Sunday, September 29, 2013

Wolves in Yellowstone


Credit: Wikimedia Commons.
Credit: Wikimedia Commons.



By Sarayu Adeni

Driving through Yellowstone National Park over the summer, our guide touched upon rising tensions between the local cattle ranchers and wolves. “Out here, they have a saying,” he said. “Shoot, shovel, and shut up.”

Wolves may seem plentiful now, especially as the U.S. Department of Natural Resources removed the gray wolf from the endangered species list, along with the bald eagle, this August. But they have come a long way. In 1994, humans had completely eliminated gray wolves from Yellowstone and its surrounding areas. A species reintroduction program was implemented in 1995, which was hugely successful. Victory here, however, is a double-edged sword. While conservationists had set their sights on simply reintroducing wolves into Yellowstone, there was no overarching contingency plan for the program’s success.

The presence of a healthy wolf population in the park is crucial for controlling elk numbers. It gives way for willows and other foliage to thrive and animals dependent upon the vegetation for shelter – like birds, fish, and beavers – are then similarly allowed to flourish.

Unfortunately for cattle ranchers, however, wolves do not discriminate on prey. Wolves killed over 65 livestock in 2011 in Wyoming, according to the U.S. Fish and Wildlife Service. With their livelihoods threatened, ranchers started taking matters into their own hands. They retaliate with poison, traps, and guns, thus perpetuating the same vicious cycle that extinguished Wyoming’s gray wolves in the first place.

People today may be working to protect biodiversity from human encroachment, but when animals start to encroach upon us, there is no widespread plan – even around national parks – to stop angry locals from counteracting violently, unraveling whatever progress was made.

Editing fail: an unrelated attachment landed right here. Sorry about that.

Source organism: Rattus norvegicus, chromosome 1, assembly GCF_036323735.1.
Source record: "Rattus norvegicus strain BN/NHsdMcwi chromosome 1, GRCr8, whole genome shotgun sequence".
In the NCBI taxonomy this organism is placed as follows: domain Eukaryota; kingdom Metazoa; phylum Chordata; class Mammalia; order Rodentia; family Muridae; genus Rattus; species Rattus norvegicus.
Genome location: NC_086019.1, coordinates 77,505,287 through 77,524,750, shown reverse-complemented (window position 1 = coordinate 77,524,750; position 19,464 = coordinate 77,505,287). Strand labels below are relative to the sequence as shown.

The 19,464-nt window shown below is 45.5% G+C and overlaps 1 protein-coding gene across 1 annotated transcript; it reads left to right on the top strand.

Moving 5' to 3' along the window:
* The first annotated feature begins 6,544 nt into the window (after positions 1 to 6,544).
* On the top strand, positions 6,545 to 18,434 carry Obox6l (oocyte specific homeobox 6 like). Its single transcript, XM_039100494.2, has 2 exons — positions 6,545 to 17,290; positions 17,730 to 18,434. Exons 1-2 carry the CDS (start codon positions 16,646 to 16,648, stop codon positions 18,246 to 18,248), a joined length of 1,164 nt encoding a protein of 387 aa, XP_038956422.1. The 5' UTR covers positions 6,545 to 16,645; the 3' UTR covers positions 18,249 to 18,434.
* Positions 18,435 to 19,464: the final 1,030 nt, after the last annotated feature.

Building awareness, especially after the implementation of a successful program like reintroducing wolves in Yellowstone, should be a vital component in conservationist strategies. It is often forgotten that humans are a part of the environment. And once you set about changing an environment that affects humans and animals alike, the work doesn’t end there.

Thankfully, there are organizations like Defenders of Wildlife, which prides itself on changing attitudes by helping rancher manage wolf attacks in eco-friendly ways, such as using air horns and flag systems near pastures. Policymakers in some states have also initiated compensation programs for livestock losses due to wildlife.

These are important steps, but the fear is that it may be too little, too late. What we should be doing is figuring out how to live our lives safely amongst what we have saved. If we don’t attempt environmental coexistence, achieving widespread sustainable development is nothing more than a howl at the moon.

Sarayu Adeni is a first-year MDP at SIPA.

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